Jun 15, 2013
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I seem almost a plagiarist. [I quote a lot because I’m] just trying to be honorable and not to steal things. I’ve always felt that if a thing had been said in the best way, how can you say it better? If I wanted to say something and somebody had said it ideally, then I’d take it but give the person credit for it. That’s all there is to it. If you are charmed by an author, I think it’s a very strange and invalid imagination that doesn’t long to share it. Somebody else should read it, don’t you think?

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Ivan Brunetti, Aesthetics: A Memoir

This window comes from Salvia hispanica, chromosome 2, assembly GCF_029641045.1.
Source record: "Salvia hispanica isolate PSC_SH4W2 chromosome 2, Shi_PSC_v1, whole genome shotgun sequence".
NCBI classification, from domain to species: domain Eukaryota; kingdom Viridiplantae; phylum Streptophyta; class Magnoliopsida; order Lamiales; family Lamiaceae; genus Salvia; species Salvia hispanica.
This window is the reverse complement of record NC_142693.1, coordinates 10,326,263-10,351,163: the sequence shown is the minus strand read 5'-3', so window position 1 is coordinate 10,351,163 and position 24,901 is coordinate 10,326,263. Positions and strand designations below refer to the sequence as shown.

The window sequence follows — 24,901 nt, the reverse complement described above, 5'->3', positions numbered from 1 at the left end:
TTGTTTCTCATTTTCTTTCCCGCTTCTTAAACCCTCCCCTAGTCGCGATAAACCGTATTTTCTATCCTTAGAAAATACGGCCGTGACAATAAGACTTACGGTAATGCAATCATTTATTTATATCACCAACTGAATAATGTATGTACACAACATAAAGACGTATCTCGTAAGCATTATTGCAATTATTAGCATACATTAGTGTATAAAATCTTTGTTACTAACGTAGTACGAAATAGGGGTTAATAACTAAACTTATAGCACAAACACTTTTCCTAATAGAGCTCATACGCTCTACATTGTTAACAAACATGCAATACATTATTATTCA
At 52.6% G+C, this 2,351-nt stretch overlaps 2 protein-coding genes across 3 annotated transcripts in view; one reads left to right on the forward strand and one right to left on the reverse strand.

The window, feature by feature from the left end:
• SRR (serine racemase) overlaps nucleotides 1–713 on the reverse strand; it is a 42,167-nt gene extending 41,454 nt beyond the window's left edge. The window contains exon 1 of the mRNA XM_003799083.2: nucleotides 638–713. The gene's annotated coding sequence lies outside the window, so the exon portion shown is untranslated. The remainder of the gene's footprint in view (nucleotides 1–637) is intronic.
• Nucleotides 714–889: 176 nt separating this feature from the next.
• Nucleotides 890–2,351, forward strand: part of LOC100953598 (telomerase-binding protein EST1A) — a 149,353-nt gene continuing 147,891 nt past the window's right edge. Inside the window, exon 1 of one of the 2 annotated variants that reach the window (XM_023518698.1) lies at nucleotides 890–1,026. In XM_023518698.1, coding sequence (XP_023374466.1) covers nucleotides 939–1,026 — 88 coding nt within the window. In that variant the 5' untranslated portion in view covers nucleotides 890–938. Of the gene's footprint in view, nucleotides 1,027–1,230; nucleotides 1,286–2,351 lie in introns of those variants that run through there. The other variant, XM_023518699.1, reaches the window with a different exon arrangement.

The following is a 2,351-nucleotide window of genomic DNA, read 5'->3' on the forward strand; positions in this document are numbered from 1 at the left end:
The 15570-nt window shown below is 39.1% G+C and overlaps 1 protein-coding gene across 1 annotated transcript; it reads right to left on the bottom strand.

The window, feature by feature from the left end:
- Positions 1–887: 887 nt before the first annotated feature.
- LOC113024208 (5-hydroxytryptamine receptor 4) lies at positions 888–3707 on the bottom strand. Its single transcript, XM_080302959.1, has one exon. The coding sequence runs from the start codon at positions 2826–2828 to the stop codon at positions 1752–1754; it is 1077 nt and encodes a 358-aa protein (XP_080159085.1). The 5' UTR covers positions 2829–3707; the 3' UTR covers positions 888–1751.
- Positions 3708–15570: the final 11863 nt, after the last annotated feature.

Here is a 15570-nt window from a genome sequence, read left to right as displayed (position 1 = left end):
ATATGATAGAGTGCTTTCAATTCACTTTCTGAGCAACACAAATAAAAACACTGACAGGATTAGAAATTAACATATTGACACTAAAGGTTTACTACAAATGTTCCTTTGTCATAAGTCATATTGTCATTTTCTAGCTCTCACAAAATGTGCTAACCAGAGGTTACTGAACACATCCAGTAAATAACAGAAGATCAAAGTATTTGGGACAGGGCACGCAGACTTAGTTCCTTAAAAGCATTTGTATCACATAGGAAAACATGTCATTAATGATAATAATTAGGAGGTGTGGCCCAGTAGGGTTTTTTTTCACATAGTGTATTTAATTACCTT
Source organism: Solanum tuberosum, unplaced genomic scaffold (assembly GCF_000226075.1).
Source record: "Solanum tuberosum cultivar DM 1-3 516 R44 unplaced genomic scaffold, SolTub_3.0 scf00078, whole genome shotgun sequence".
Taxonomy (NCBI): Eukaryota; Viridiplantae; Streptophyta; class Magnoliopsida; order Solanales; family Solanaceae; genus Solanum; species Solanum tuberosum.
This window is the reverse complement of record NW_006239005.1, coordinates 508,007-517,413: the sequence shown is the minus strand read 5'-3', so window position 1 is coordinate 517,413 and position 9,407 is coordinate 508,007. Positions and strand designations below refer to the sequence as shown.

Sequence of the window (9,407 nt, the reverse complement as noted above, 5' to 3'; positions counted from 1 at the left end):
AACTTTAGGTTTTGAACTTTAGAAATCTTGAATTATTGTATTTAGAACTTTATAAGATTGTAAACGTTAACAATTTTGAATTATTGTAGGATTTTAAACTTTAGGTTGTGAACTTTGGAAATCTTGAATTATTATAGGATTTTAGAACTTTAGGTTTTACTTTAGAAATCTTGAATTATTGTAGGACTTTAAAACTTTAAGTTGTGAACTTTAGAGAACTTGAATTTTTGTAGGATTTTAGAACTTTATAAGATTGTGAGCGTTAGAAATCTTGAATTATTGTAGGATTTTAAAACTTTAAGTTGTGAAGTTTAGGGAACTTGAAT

Brunetti’s an interesting guy. I love the spirit of the introduction—his humility and his contentment with just being one small member in a tribe of craftsmen…


  I am aware that there is no originality in my work, that pretty much all I am doing essentially is making my own version of Peanuts (crossed with Robert Crumb) and a vastly, hopelessly inferior one at that….No matter. I am happy to be a subatomic particle whizzing around inside the seemingly infinite ocean of cartooning.


…and the the book trailer…


  As a teacher, I like to encourage my students to explore their own past and explore the things that shaped them. And from there, I think you can use that as raw material for whatever [else] you want to explore. I don’t think anyone should be ashamed of where they came from or the things that aesthetically shaped them….